The hard clam Mercenaria mercenaria
is a common inhabitant of estuarine sediments and an important aquaculture species in the U.S. In coastal environments, high nutrient inputs lead to increased rates of phytoplankton production followed by increased organic material availability. Some of this phytoplankton will die and sink to the bottom where it is consumed by bacteria. As this organic material is decomposed, the increased bacterial respiration rates can translate to reduced oxygen availability, particularly in benthic waters and sediments. Sediments are especially prone to oxygen limitation because of reduced diffusion rates, and, as a result, deeper sediments often completely lack oxygen. Under these conditions, other types of bacteria decompose the organic matter and, in doing so, produce hydrogen sulfide. Sulfide is responsible for the black sediments found in many estuaries and is the source of the “rotten-egg” smell. Therefore, although proximity to coastal sources of nutrient helps to ensure an abundant food source for hard clams, it also exposes them to hydrogen sulfide. The combined effects of low oxygen concentrations and hydrogen sulfide are known to reduce the growth and survival of many bivalve species. However, the direct impact of sulfide on growth and survival of hard clams has not been examined.
This study integrated field surveys and laboratory experiments to determine the 1) hydrogen sulfide exposure levels of hard clams and relationships among sediment hydrogen sulfide and various environmental parameters in the Suwannee River estuary, and 2) effect of hydrogen sulfide on the survival of two size classes of hard clams. Sediment porewater samples were collected at 11 sites, both inside and outside of shellfish aquaculture leases in Levy and Dixie Counties. In the lab, two sizes of clams were challenged with both sulfide and hypoxia (low oxygen).
Hydrogen sulfide was found in sediment pore water near and within hard clam high density lease areas (HDLAs). Porewater sampled from clam lease sites had mean sulfide levels up to 110 μmol/L. The Derricks, Gulf Jackson, and Horseshoe Beach HDLAs were found to have significantly higher sediment pore water hydrogen sulfide concentrations than the Pine Island and Pelican Reef HDLAs. Non-lease sites had higher levels, with mean sulfide levels up to 300μmol/L. Sulfide levels varied significantly with temperature, with highest levels occurring in the warm months of August and September. Unexpectedly, hydrogen sulfide concentrations did not vary predictably with sediment organic matter content, sediment grain size, or most water quality parameters; but it did vary predictably with salinity at some HDLAs. Mean hydrogen sulfide concentrations peaked during late August and early September and remained relatively low and constant during the remainder of the sampling period. In laboratory experiments, the survival of hard clam nursery seed (4-6mm) and growout-sized seed (12-15mm) was reduced over normoxia conditions (normal oxygen) when exposed to 0.10-0.35 mM hydrogen sulfide. Addition of the antibiotic chloramphenicol to limit growth of anaerobic bacteria tended to increase hard clam survivorship. In summary, hydrogen sulfide occurs in the sediments of Florida’s west coast clam aquaculture areas at concentrations capable of reducing hard clam survivor. The reduced survival of seed clams exposed to hydrogen sulfide in the laboratory and the beneficial effect of antibiotic suggests that hydrogen sulfide and accompanying bacterial growth play a role in hard clam mortality during the field growout process. Hydrogen sulfide was found to vary substantially between different HDLAs and between different times of the year. However, predicting which HDLAs and which leases within an HDLA are most at risk for hydrogen sulfide toxicity will require sampling of sediment pore water at specific planting locations and planting times.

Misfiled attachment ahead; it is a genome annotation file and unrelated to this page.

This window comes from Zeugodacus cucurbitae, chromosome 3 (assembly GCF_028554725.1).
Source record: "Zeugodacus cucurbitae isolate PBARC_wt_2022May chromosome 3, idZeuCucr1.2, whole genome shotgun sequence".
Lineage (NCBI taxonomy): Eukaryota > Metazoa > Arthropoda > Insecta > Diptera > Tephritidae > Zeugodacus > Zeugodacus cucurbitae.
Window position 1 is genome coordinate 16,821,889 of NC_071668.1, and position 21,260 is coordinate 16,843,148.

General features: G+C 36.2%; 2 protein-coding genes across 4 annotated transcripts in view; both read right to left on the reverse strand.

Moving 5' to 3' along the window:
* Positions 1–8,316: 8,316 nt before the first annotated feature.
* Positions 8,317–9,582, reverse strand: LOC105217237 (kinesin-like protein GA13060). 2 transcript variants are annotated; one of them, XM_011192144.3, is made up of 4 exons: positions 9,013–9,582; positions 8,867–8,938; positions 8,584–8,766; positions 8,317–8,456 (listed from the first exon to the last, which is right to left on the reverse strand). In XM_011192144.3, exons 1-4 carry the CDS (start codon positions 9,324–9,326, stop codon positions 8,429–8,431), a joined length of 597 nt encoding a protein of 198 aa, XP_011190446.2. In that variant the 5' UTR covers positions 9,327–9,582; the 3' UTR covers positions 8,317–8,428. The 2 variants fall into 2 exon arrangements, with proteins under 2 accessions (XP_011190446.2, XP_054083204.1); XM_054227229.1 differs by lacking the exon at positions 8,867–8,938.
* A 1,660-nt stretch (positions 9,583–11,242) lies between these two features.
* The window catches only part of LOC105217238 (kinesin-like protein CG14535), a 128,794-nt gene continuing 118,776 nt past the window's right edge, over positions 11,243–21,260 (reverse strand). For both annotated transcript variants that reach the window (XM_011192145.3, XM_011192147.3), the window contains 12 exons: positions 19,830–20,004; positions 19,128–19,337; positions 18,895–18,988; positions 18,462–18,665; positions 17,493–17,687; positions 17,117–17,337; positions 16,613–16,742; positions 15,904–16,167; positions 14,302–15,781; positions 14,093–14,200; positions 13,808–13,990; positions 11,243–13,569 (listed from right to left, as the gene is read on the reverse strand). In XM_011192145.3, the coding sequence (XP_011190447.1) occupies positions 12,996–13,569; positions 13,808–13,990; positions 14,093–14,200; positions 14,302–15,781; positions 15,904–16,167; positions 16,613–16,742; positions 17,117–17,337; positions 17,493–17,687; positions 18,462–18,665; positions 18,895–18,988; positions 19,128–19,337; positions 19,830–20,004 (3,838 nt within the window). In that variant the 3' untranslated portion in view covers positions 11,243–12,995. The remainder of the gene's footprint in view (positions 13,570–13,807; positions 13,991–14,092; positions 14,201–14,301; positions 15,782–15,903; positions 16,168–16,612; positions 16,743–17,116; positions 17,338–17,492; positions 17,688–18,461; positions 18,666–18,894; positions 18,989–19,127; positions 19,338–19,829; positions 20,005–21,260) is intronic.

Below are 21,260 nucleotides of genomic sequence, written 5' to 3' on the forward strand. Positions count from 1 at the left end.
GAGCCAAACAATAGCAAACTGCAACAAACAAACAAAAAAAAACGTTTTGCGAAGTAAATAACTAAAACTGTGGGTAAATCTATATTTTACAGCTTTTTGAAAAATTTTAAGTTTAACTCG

A presentation on project results made at a state meeting and final report can be viewed below in PDF
- Derk Bergquist, South Carolina Department of Natural Resources
- David Julian, University of Florida, Biological Sciences Department
- Shirley Baker, University of Florida IFAS Fisheries and Aquatic Sciences
Florida Sea Grant Program Development, 2003